Gundy said he does have a degree of concern with adding one more week to the season.
"A couple years ago, we extended the season to 12 games, which is fine, but now you have two open dates," Gundy said. "If you look at it, we extend the season, but we reduce scholarships, so it's kind of like the NFL thought.
"At some point we need to be careful about extending these kids from now until December when you're on 85 scholarships. Other than that, whenever they tell us to play them, we're going to play them."
Gundy added that there is a sense of respect coming to the OSU program for being selected to play on what has become known as Championship Saturday.
"People can read between the lines, but there are 10 schools in our league and all 10 would want to play in a primetime network game. For us to be in this situation kind of shows where we are as a program," Gundy said.
"I don't think there is any question that we have elevated ourselves. When they come and hand-pick you to play on Championship Saturday, it kind of shows where we are at."
Moving beyond the news of the day, the safety position at OSU figures to be one of the best – if not the best – group of players that Gundy and the Cowboy coaching staff has to work with this season.
Coach Joe DeForest talked about them, as well as the OSU specialists, to this point of the spring.
"There is no question that this is the best group of safeties I've ever had," DeForest said. "Top to bottom, I've never had this much depth and six guys that I feel comfortable with. This is the deepest, most talented and most athletic group we've had since I've been here."
DeForest said part of his enthusiasm for the group of safeties stems from the fact that this particular group has a chemistry about it.
"This is a great group of guys. They're very intelligent," DeForest said. "Markelle Martin has been a great leader in taking them and leading them by example on and off the field. They have fun. They're a close group.
"Markelle is a team leader as well, not just for the safeties. Because we're so young at linebacker and on the inside of the defensive line, we have to have the safeties step up. The strength of your defense is up the middle and those safeties are important in setting the tone."
While Martin is the headliner of the group based off his history of strong on-field performance and off-the-field leadership, he has been on the sidelines this spring after undergoing minor offseason surgery.
"It hurts with Markelle being out because he sets the tone as a big hitter, but it helps guys like Daytawion Lowe, Deion Imade and Zack Craig get more valuable reps that they may not have otherwise," DeForest said.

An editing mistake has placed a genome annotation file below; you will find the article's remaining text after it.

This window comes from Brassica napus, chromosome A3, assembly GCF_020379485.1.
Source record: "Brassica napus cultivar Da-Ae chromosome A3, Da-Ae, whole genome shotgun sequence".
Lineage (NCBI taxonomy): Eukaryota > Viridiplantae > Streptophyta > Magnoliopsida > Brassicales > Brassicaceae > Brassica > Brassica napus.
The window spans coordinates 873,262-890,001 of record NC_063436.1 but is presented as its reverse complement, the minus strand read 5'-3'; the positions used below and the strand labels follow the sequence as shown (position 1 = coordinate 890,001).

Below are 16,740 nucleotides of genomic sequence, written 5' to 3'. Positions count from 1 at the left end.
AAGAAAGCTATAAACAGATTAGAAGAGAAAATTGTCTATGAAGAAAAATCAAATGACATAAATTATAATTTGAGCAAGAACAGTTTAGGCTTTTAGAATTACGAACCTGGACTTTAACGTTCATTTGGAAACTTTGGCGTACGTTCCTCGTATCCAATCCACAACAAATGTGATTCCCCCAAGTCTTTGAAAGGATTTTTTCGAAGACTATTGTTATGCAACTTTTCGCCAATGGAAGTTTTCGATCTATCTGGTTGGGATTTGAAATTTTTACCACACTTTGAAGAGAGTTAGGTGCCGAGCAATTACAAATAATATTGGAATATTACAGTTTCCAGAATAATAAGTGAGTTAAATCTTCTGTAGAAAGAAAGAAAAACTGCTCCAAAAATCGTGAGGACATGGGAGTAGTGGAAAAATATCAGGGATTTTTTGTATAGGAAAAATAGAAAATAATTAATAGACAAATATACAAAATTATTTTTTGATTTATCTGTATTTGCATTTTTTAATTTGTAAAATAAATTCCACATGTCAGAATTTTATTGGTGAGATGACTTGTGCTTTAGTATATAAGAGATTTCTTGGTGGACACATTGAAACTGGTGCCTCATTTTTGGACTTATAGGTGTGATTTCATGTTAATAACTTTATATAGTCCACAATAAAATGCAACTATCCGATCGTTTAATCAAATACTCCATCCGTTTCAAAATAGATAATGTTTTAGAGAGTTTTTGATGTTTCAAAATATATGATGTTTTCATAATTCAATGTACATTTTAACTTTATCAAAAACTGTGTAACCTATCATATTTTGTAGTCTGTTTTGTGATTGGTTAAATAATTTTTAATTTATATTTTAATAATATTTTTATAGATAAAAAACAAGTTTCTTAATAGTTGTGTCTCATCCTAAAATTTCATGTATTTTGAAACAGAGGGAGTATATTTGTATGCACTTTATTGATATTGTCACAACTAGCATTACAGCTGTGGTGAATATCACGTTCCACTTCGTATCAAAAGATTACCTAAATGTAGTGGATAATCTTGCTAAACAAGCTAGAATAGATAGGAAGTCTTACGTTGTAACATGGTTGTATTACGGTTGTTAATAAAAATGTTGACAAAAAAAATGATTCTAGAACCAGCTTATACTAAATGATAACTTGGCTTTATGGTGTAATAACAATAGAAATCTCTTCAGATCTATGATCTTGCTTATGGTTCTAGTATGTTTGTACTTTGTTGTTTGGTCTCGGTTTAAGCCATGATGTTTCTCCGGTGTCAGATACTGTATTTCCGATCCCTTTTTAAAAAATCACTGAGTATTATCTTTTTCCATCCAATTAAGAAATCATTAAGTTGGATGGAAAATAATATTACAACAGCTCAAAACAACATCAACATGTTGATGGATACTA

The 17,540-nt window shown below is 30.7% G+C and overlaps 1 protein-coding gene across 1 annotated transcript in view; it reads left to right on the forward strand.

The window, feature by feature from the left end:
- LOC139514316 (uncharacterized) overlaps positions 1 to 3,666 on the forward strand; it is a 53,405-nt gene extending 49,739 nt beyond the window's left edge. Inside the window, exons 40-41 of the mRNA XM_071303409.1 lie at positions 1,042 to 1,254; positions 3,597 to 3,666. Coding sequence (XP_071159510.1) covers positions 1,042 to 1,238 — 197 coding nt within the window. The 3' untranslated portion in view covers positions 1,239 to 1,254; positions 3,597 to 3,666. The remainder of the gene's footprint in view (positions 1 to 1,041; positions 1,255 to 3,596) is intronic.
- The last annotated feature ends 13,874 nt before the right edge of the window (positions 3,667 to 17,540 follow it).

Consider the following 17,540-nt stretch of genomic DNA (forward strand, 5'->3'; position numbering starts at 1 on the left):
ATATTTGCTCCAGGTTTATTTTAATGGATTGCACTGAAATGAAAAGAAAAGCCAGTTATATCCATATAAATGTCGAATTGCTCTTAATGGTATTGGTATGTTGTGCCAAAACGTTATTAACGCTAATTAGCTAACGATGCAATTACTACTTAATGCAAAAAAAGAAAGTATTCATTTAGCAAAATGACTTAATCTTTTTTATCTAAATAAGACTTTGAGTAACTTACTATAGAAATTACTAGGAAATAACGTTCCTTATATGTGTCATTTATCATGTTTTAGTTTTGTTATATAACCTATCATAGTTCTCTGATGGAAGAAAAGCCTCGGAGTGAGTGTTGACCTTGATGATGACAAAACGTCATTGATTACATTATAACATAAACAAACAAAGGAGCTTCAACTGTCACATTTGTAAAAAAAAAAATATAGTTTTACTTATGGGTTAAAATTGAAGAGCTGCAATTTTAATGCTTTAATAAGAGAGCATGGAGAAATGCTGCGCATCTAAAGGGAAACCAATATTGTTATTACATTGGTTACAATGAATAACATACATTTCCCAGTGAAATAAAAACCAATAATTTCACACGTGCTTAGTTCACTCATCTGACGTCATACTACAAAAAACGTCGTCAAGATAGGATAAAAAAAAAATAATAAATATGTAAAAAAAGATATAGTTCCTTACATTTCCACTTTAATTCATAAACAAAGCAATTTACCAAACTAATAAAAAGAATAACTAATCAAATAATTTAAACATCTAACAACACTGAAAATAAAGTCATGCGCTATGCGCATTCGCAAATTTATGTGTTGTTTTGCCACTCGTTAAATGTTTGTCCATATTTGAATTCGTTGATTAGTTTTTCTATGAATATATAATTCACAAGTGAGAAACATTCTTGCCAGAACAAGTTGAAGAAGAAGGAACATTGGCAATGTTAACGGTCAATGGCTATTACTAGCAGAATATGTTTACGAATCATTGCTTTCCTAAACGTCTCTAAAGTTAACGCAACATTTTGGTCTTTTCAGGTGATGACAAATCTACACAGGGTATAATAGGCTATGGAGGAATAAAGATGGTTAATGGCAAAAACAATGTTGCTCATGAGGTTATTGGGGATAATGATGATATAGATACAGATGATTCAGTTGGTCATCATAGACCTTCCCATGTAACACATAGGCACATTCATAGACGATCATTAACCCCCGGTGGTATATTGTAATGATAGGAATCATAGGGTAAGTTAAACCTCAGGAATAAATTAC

"Lavocheya Cooper has probably made the most improvement of any of the guys, and hopefully he can be a contributor for us next year."
The younger players who are getting increased action on the practice field now may pay dividends later.
DeForest said Martin and Johnny Thomas played almost every snap in 2010 and he now feels comfortable counting on the group of sophomores to be able to come in and give those two a break from time to time. DeForest said he is counting on that group to do more than just contribute on special teams.
DeForest also oversees the Cowboy special teams unit and has enjoyed overwhelming success with that group, seeing Matt Fodge win the 2008 Ray Guy Award as the nation's top punter and Dan Bailey win the 2010 Lou Groza Award as the nation's top placekicker. Additionally, he coached return man Dez Bryant to Big 12 special teams player of the year honors in 2008.
Perhaps the next in his line of major award winners is punter Quinn Sharp, who earned first-team All-America status as a punter last year and led the nation in kickoffs resulting in touchbacks for the second consecutive season.
With Bailey graduated, Sharp joins Bobby Stonebraker and incoming freshman Matt Green as candidates for the starting placekicker duties.
"Quinn has done a great job punting and kicking off, but he really wants that placekicking job. I've never had a kid do all three because it's such a wear-and-tear on a leg throughout the fall, but if he's the best, then he's going to do it," DeForest said.
"I just have to be smart on how much work he gets on each particular phase each day so he doesn't get worn out throughout the year. That's something that he and I need to come up with to develop a plan or else he's not going to be able to kick touchbacks like he has at the end of the year."
DeForest was asked if Sharp should be considered as the nation's top punter entering the 2011 season.
"I think Quinn Sharp was the best punter in the country last year," DeForest said. "Unless he wins the field-goal job and that affects him punting – it's as much mental as it is physical – there's no reason to think he won't be the best in the country this year.
"When a guy does all three and he misses a field goal, how is he going to respond the next time he's out there and he has to punt or kick off? There's a big mental aspect that people don't understand. A kicker's psyche can carry over to the next kick, the next phase. That's a concern of mine and we're going to have to come up with a plan."
DeForest added that special teams will be one area where they will be somewhat limited in what they can do next Saturday in the Orange-White game. They will do all of the placements with field goals and extra points, but will be conservative with kickoffs, punts, and the return game.